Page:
while i agree forcing stuff down people’s throats isn’t a smart approach, the only way to get critical mass is through government incentives; no or lower tax, cheaper rego, parking/access incentives, business credits, and so on. Sweden proves it can work.

    Australia has so much to benefit from biodiesel and bioethanol production. not only do we have a struggling sugar cane industry able to help kickstart production, but we also have vast amounts of farmland increasingly unable to support inappropriate crops or stock through this drought… if what i’ve read and been told is correct, there are quite a few biomass and plant oil crop species, like switchgrass, that survive and thrive in quite arid environments. one species whose name escapes my mind right now is such a voracious consumer of CO2 from the air that it puts most of it back into the soil, essentially fertilising the soil it’s rooted in.

    for years bad farming practices and the drought cycle have resulted in cleared empty fields which in turn suffer top soil loss, erosion and rising salt tables, killing the land of any ability to sustain crops ever again.

    imagine a range of plants which don’t require vast amounts of water or fertilisers/chemicals to grow, which both hold the soil together preventing erosion and enrich it with C02. imagine farmer’s rotating between traditional and biomass crops, using the latter to repair and recharge their fields, keeping them productive. imagine successive biomass crops turning once ‘dead’ fields into arable land again.

    now imagine farmers and producers operating under a self sufficiency fuel model, where part of the biodiesel crop is retained to create biodiesel to run the machinery, tractors, etc. on each farm or locality. imagine if the trucks that take spent biodiesel feedstock and dedicated ethanol biomass to the refineries ran on biodiesel too? suddenly the biofuel industry’s CO2 balance goes from occasionally questionable to overwhelmingly in its favour.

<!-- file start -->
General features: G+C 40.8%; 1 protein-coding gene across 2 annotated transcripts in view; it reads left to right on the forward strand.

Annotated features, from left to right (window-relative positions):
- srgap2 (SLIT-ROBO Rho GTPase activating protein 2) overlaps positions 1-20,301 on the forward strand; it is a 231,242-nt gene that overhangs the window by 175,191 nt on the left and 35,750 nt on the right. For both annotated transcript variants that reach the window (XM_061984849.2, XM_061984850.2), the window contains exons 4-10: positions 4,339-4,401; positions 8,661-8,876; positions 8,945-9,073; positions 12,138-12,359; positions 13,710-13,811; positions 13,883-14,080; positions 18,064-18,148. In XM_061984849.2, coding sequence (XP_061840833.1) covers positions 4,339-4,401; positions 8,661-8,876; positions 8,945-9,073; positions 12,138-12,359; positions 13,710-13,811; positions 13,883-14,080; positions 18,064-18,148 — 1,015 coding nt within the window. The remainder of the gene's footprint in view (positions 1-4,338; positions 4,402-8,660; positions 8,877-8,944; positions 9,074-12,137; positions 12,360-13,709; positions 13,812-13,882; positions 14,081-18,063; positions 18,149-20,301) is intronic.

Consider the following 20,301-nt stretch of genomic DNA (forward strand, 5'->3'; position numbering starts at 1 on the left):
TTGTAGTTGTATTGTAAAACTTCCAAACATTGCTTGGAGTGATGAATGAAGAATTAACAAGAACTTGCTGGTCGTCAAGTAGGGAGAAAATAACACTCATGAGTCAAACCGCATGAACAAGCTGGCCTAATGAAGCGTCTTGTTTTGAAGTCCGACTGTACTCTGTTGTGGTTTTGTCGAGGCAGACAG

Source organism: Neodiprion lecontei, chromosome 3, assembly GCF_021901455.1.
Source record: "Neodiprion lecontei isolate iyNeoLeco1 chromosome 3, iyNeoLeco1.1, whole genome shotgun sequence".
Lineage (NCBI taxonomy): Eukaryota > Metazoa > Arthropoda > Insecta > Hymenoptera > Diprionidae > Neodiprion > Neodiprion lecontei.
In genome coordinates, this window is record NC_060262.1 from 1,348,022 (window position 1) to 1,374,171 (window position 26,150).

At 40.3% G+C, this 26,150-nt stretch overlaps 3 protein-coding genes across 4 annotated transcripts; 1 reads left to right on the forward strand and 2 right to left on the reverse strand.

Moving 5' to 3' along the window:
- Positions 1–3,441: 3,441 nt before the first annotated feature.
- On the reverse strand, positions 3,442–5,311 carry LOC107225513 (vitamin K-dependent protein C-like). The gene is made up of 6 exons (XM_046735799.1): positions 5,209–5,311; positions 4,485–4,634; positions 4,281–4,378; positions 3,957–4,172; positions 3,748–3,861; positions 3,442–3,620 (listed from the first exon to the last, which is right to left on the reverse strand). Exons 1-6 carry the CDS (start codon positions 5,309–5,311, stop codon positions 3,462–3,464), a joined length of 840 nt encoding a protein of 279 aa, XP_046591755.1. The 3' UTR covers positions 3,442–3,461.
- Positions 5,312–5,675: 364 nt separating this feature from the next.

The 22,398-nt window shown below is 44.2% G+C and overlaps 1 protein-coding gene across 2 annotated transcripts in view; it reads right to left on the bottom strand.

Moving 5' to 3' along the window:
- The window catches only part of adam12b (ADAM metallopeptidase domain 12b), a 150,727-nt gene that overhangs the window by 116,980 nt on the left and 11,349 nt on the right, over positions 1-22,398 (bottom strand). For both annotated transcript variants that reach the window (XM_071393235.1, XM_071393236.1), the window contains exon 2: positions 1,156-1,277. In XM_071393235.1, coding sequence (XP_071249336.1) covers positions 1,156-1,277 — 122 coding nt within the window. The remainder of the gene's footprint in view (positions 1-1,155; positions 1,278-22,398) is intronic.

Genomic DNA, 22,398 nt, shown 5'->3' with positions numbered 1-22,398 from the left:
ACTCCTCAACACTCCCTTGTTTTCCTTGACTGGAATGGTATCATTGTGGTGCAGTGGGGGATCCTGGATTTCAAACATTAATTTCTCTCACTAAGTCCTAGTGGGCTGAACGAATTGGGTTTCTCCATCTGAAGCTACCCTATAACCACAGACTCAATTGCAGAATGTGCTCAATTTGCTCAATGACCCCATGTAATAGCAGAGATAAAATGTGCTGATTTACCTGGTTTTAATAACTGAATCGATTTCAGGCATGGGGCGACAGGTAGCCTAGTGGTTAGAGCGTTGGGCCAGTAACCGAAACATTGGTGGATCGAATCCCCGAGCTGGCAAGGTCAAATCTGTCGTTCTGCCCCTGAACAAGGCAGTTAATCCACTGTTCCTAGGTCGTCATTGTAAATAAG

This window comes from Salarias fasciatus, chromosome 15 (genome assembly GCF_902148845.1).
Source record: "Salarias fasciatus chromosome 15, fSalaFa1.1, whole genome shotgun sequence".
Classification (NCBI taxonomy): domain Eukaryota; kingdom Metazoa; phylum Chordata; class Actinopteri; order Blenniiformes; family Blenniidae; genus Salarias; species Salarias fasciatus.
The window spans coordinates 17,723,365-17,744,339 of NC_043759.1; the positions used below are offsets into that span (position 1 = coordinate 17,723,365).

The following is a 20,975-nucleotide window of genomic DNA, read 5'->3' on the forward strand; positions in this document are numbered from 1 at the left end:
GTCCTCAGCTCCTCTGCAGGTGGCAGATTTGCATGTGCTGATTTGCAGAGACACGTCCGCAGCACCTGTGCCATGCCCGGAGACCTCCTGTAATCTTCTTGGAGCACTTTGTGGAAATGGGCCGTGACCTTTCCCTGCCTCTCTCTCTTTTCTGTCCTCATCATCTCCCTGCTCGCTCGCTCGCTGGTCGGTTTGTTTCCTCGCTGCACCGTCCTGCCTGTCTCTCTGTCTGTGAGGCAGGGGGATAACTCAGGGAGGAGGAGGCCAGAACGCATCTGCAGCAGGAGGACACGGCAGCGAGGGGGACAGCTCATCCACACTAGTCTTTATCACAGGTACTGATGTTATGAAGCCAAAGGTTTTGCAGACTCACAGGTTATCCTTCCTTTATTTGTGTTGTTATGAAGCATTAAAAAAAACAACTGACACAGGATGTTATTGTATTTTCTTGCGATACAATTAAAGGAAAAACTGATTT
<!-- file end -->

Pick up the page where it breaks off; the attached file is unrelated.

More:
imagine if Australia had the ability to produce more fuel than it needed to supply local requirements? it’s not an unreasonable thought – we have a lot of borderline farmland available. imagine if Australia became a net exporter of biofuel. imagine if our struggling farmers suddenly had the ability to produce an in demand cash crop that doesn’t need consume excessive amounts of water nor displaces food crops from prime agricultural land. imagine the jobs created in rural areas, the wealth that could be created.

    now, as my girlfriend tells me all too often, i’m very good at imagining stuff and our government seems to have something of an issue with it. while it would be easy to dismiss that the lads in power are just thick in ignoring the issue while handing out $2,000 cheques so people can convert from one fossil fuel to another (LPG) and reinvigorating the nuclear issue because wind power kills parrots, i wouldn’t. they’re smarter than that – after all, they got elected 4 times in a row, despite the fact we don’t trust them as far as we can throw them.

    for those who have seen “Who Killed The Electric Car”, the answer is apparent. if you haven’t seen it yet, may i strongly suggest you make every effort to see it.

    simply put, the multi-squillion dollar oil industry has a vested interest in keeping us on oil for as long as they can supply it. while anyone with a vague interest in world politics knows that the US Government is virtually controlled by big business interests, don’t be so naive as to believe this kind of underhanded manipulation doesn’t go on here in Australia either.

    ok, ranting and conspiracy theories over. to summarise:

    Petroleum fuels = bad
    Biofuels = good
    Erosion = bad
    Farmers growing switchgrass = good
    Biodiesel tractors and trucks = good
    Australian Government = bad
    Oil industry = really bad
    “Who Killed The Electric Car” = good
    BioPower Saabs = very good

  3. Ethanol as primary fuel: smoke and mirrors.

    Ethanol CONSUMES a great deal of energy just to become ethanol from a plant-based feedstock. Strike one.